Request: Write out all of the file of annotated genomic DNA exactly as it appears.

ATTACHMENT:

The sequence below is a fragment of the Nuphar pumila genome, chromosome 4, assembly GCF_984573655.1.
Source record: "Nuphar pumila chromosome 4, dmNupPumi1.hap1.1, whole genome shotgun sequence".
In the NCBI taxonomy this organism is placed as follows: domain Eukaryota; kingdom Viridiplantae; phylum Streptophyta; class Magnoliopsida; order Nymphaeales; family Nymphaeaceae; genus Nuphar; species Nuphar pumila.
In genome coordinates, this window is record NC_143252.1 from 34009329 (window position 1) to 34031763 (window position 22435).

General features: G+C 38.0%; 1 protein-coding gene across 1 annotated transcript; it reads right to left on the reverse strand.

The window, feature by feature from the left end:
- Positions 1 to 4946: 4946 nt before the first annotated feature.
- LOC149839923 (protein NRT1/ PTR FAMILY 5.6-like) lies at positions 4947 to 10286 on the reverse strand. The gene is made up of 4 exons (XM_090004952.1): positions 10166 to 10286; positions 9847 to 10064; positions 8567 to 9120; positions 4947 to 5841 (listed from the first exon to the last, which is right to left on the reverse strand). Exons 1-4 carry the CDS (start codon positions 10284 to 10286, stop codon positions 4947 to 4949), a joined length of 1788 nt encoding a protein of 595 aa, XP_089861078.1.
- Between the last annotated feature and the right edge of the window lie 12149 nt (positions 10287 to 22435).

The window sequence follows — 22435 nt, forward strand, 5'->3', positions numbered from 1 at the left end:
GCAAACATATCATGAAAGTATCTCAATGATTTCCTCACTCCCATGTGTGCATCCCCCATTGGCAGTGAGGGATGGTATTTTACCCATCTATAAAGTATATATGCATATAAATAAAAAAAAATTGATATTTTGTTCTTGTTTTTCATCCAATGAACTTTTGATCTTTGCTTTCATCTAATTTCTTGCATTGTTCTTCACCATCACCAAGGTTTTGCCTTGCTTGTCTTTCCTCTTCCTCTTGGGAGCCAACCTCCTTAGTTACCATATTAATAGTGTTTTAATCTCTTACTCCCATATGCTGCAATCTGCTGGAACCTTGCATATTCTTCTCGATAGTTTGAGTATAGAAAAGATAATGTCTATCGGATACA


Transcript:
The sequence below is a fragment of the Nuphar pumila genome, chromosome 4, assembly GCF_984573655.1.
Source record: "Nuphar pumila chromosome 4, dmNupPumi1.hap1.1, whole genome shotgun sequence".
In the NCBI taxonomy this organism is placed as follows: domain Eukaryota; kingdom Viridiplantae; phylum Streptophyta; class Magnoliopsida; order Nymphaeales; family Nymphaeaceae; genus Nuphar; species Nuphar pumila.
In genome coordinates, this window is record NC_143252.1 from 34009329 (window position 1) to 34031763 (window position 22435).

General features: G+C 38.0%; 1 protein-coding gene across 1 annotated transcript; it reads right to left on the reverse strand.

The window, feature by feature from the left end:
- Positions 1 to 4946: 4946 nt before the first annotated feature.
- LOC149839923 (protein NRT1/ PTR FAMILY 5.6-like) lies at positions 4947 to 10286 on the reverse strand. The gene is made up of 4 exons (XM_090004952.1): positions 10166 to 10286; positions 9847 to 10064; positions 8567 to 9120; positions 4947 to 5841 (listed from the first exon to the last, which is right to left on the reverse strand). Exons 1-4 carry the CDS (start codon positions 10284 to 10286, stop codon positions 4947 to 4949), a joined length of 1788 nt encoding a protein of 595 aa, XP_089861078.1.
- Between the last annotated feature and the right edge of the window lie 12149 nt (positions 10287 to 22435).

The window sequence follows — 22435 nt, forward strand, 5'->3', positions numbered from 1 at the left end:
GCAAACATATCATGAAAGTATCTCAATGATTTCCTCACTCCCATGTGTGCATCCCCCATTGGCAGTGAGGGATGGTATTTTACCCATCTATAAAGTATATATGCATATAAATAAAAAAAAATTGATATTTTGTTCTTGTTTTTCATCCAATGAACTTTTGATCTTTGCTTTCATCTAATTTCTTGCATTGTTCTTCACCATCACCAAGGTTTTGCCTTGCTTGTCTTTCCTCTTCCTCTTGGGAGCCAACCTCCTTAGTTACCATATTAATAGTGTTTTAATCTCTTACTCCCATATGCTGCAATCTGCTGGAACCTTGCATATTCTTCTCGATAGTTTGAGTATAGAAAAGATAATGTCTATCGGATACA